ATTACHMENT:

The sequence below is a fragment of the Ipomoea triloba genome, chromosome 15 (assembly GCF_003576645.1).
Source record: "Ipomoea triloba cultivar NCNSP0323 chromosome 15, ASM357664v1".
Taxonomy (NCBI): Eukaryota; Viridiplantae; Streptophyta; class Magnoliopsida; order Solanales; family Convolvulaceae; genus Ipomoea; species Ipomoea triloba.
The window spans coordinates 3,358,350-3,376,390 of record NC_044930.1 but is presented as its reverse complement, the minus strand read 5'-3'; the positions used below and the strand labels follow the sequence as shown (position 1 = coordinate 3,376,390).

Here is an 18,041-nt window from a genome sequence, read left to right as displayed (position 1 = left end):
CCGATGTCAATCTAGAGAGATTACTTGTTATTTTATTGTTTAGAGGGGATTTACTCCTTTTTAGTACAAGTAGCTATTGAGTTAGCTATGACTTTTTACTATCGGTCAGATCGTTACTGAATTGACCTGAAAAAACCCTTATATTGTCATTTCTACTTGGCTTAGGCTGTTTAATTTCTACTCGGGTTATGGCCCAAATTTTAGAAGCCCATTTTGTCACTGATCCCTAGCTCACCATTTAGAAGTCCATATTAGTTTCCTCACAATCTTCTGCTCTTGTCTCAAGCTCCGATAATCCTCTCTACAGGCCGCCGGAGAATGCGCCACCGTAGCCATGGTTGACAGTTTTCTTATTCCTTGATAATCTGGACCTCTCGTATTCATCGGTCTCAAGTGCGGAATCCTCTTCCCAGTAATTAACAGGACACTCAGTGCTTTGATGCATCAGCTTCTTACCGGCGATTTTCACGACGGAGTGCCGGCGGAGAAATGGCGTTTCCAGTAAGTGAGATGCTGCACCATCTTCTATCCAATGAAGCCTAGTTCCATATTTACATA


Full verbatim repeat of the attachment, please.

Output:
The sequence below is a fragment of the Ipomoea triloba genome, chromosome 15 (assembly GCF_003576645.1).
Source record: "Ipomoea triloba cultivar NCNSP0323 chromosome 15, ASM357664v1".
Taxonomy (NCBI): Eukaryota; Viridiplantae; Streptophyta; class Magnoliopsida; order Solanales; family Convolvulaceae; genus Ipomoea; species Ipomoea triloba.
The window spans coordinates 3,358,350-3,376,390 of record NC_044930.1 but is presented as its reverse complement, the minus strand read 5'-3'; the positions used below and the strand labels follow the sequence as shown (position 1 = coordinate 3,376,390).

Here is an 18,041-nt window from a genome sequence, read left to right as displayed (position 1 = left end):
CCGATGTCAATCTAGAGAGATTACTTGTTATTTTATTGTTTAGAGGGGATTTACTCCTTTTTAGTACAAGTAGCTATTGAGTTAGCTATGACTTTTTACTATCGGTCAGATCGTTACTGAATTGACCTGAAAAAACCCTTATATTGTCATTTCTACTTGGCTTAGGCTGTTTAATTTCTACTCGGGTTATGGCCCAAATTTTAGAAGCCCATTTTGTCACTGATCCCTAGCTCACCATTTAGAAGTCCATATTAGTTTCCTCACAATCTTCTGCTCTTGTCTCAAGCTCCGATAATCCTCTCTACAGGCCGCCGGAGAATGCGCCACCGTAGCCATGGTTGACAGTTTTCTTATTCCTTGATAATCTGGACCTCTCGTATTCATCGGTCTCAAGTGCGGAATCCTCTTCCCAGTAATTAACAGGACACTCAGTGCTTTGATGCATCAGCTTCTTACCGGCGATTTTCACGACGGAGTGCCGGCGGAGAAATGGCGTTTCCAGTAAGTGAGATGCTGCACCATCTTCTATCCAATGAAGCCTAGTTCCATATTTACATA